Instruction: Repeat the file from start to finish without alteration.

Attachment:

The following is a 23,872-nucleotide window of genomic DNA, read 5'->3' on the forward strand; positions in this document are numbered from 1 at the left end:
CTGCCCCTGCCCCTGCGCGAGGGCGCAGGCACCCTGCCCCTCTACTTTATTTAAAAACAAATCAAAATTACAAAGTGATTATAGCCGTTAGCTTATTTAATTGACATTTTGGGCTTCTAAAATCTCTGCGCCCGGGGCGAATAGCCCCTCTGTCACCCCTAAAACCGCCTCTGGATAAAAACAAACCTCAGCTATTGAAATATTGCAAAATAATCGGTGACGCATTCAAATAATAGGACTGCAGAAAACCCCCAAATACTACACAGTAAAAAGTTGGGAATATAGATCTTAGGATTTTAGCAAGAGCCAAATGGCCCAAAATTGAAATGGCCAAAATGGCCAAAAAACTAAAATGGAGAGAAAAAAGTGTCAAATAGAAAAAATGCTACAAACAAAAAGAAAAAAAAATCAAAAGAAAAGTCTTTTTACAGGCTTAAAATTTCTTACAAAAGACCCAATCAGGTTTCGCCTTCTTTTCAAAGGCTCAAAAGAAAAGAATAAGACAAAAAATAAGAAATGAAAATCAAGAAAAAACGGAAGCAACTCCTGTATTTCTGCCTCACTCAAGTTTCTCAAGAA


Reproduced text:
The following is a 23,872-nucleotide window of genomic DNA, read 5'->3' on the forward strand; positions in this document are numbered from 1 at the left end:
CTGCCCCTGCCCCTGCGCGAGGGCGCAGGCACCCTGCCCCTCTACTTTATTTAAAAACAAATCAAAATTACAAAGTGATTATAGCCGTTAGCTTATTTAATTGACATTTTGGGCTTCTAAAATCTCTGCGCCCGGGGCGAATAGCCCCTCTGTCACCCCTAAAACCGCCTCTGGATAAAAACAAACCTCAGCTATTGAAATATTGCAAAATAATCGGTGACGCATTCAAATAATAGGACTGCAGAAAACCCCCAAATACTACACAGTAAAAAGTTGGGAATATAGATCTTAGGATTTTAGCAAGAGCCAAATGGCCCAAAATTGAAATGGCCAAAATGGCCAAAAAACTAAAATGGAGAGAAAAAAGTGTCAAATAGAAAAAATGCTACAAACAAAAAGAAAAAAAAATCAAAAGAAAAGTCTTTTTACAGGCTTAAAATTTCTTACAAAAGACCCAATCAGGTTTCGCCTTCTTTTCAAAGGCTCAAAAGAAAAGAATAAGACAAAAAATAAGAAATGAAAATCAAGAAAAAACGGAAGCAACTCCTGTATTTCTGCCTCACTCAAGTTTCTCAAGAA